After the public had been up in arms over the compromise verdict resulting in a 25 year prison sentence for killing his wife, Carl Wanderer was again put on trial, this time for the murder of the Ragged Stranger. The lead attorneys in that first trial, prosecutor James 'Ropes' O'Brien and defense attorney Benedict Short, former adversaries in the case of Ruth Wanderer’s murder, were now working together in another trial in the same Criminal Courts building at 54 west Hubbard.
Short and O’Brien were leading the defense of eight Chicago White Sox players accused in what would later be known as the ‘black sox’ scandal. New York mobster and gambler Arnold Rothstein had supposedly fixed the 1919 World Series by bribing Shoeless Joe Jackson among others to lose to the Cincinnati Reds. Eight players and five mobsters were indicted for conspiracy to defraud.
During his questioning of potential jurors Short voiced a grave concern for the defense team as was reported in the Chicago Daily News:
“He will object to the selection of rabid Cub fans to the jury on the ground that they might be prejudiced against White Sox players.”
Like Carl Wanderer before them, several of the White Sox players, supposedly including Eddie Cicotte and Shoeless Joe, made full confessions to their roles in the matter though it is believed that they attempted to confess to knowing of the caper and only briefly participating in it before changing their minds and doing their best to win the championship. And again, like Carl Wanderer, the White Sox players would go on to repudiate their confessions in favor of going to trial. Unlike Carl though, they would not be faced with their confession in court as the signed confessions the players made disappeared from evidence before the trial started and would supposedly not reappear until decades later being found in the possession of Comiskey's personal attorney.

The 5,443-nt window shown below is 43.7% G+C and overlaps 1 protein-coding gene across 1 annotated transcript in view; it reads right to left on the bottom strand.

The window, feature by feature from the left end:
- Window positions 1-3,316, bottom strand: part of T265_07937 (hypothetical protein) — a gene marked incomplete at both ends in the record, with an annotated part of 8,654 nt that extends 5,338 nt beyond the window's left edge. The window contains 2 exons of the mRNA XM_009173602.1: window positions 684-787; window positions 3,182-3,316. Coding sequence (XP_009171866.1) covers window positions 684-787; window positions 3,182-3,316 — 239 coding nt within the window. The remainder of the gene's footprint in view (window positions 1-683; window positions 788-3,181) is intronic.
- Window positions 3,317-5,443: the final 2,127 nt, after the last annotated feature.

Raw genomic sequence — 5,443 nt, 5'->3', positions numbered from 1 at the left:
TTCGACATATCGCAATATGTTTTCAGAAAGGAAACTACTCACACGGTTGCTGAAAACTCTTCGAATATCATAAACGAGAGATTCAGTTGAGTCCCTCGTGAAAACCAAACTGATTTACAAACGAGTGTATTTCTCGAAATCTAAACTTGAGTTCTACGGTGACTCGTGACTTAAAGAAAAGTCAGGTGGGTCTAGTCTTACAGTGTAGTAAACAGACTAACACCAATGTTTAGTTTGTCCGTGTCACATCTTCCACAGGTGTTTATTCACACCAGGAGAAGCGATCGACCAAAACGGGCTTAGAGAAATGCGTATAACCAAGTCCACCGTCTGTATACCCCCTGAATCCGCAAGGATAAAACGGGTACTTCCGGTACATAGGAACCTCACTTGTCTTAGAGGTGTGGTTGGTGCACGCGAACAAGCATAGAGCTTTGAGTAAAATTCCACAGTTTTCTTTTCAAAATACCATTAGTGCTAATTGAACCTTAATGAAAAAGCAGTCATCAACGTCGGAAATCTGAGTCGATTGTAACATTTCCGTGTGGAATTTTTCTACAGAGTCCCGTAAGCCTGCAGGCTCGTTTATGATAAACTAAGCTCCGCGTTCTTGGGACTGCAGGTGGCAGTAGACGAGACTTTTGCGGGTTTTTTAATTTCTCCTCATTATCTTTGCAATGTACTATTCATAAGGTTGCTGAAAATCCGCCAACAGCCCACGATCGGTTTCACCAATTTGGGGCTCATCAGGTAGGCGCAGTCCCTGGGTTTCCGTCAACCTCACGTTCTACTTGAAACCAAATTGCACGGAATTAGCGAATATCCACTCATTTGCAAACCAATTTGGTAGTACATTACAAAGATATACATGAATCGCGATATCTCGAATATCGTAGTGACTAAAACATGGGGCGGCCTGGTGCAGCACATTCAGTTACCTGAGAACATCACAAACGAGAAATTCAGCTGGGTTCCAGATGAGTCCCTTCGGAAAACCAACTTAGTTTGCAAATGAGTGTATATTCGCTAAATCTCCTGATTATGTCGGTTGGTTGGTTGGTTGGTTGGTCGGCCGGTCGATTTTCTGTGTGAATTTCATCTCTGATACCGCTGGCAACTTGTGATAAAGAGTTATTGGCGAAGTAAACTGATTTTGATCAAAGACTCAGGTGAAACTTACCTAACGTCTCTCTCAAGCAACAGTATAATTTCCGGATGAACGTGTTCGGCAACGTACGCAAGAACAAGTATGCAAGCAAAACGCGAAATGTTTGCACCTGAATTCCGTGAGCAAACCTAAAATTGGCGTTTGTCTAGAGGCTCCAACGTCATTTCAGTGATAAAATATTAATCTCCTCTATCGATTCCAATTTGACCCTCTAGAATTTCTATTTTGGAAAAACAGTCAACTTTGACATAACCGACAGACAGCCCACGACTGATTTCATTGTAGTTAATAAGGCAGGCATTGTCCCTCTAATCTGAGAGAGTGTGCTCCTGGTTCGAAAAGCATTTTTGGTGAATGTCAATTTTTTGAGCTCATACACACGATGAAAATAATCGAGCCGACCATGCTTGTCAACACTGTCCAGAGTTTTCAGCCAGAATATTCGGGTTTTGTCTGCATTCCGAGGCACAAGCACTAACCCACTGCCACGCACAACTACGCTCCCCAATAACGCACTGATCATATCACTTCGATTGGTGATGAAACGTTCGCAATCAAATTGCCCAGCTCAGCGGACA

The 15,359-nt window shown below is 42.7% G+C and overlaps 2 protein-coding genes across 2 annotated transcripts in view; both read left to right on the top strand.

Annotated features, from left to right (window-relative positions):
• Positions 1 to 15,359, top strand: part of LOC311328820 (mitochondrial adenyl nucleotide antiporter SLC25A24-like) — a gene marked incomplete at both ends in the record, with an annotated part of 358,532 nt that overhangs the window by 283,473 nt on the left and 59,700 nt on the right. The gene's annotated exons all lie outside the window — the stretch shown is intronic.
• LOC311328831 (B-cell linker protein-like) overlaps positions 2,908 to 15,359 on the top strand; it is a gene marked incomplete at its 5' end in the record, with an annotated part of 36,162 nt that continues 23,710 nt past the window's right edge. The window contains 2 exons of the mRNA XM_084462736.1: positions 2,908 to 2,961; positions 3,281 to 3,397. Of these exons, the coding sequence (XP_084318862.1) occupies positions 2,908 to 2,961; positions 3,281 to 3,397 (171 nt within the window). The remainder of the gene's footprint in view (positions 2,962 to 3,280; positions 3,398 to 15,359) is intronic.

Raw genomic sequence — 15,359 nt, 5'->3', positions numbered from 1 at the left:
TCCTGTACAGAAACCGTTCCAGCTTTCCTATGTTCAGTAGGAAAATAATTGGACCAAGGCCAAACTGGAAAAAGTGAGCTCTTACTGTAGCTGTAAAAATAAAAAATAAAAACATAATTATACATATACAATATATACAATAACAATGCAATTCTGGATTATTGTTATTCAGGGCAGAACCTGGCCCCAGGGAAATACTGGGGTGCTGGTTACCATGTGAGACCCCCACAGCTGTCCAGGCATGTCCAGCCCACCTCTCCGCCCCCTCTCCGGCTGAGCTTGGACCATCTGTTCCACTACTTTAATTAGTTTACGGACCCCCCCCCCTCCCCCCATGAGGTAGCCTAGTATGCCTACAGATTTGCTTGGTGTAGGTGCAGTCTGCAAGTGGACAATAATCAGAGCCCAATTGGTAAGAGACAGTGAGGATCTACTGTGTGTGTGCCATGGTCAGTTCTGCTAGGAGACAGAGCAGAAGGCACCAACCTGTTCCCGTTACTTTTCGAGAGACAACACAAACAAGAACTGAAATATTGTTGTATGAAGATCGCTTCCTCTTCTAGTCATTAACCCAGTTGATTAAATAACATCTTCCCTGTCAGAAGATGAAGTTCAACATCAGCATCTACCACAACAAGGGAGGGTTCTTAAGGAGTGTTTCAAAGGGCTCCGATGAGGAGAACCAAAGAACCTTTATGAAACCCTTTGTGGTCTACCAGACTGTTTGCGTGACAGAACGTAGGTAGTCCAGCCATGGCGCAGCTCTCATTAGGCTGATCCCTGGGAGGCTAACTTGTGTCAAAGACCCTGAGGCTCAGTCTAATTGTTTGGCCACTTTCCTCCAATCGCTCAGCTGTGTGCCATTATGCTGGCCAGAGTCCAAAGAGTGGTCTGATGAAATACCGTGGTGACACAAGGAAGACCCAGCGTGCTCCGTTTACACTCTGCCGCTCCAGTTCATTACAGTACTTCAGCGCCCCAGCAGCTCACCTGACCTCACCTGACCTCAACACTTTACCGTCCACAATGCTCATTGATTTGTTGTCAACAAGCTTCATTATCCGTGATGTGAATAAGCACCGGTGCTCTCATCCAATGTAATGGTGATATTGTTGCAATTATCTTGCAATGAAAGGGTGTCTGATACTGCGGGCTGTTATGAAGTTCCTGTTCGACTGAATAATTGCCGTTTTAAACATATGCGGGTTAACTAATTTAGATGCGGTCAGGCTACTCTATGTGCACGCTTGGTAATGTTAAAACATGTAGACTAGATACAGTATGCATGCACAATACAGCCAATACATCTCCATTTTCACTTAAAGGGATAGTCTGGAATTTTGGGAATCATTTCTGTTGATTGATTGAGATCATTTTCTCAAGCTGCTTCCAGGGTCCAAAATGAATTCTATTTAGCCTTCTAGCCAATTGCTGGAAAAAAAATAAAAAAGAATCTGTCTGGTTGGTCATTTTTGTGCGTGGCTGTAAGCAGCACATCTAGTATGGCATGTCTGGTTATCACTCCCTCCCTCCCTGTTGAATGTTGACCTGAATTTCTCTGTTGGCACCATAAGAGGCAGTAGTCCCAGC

The jury, one would assume sans Cubs fans, quickly voted to acquit the eight ballplayers.
Despite their acquittal, the men were nonetheless banned for life from baseball. The scandal led to the creation of the office of Commissioner of baseball and that first Commissioner, Kenesaw Mountain Landis, left no chance that the acquittal might allow the men back to baseball. The day after being cleared of criminal charges, Landis released a statement that said,
"Regardless of the verdict of juries, no player that throws a ballgame; no player that undertakes or promises to throw a ballgame; no player that sits in a conference with a bunch of crooked players and gamblers where the ways and means of throwing games are planned and discussed and does not promptly tell his club about it, will ever play professional baseball."
Coming Wednesday, August 22- Lillian Gish Presents a Distraction at the Ragged Stranger Trial
Podcast Episode #5 coming Monday, August 20- Getting to Know More Strangers
This project aims to fill in the gaps where there is unknown, correct false narratives that have branched away from the truth, and most importantly, to entertain and enlighten. It has been sourced from research for my upcoming book Kisses for Julia, Bullets for Ruth: The Mystery of Carl Wanderer & the Ragged Stranger.
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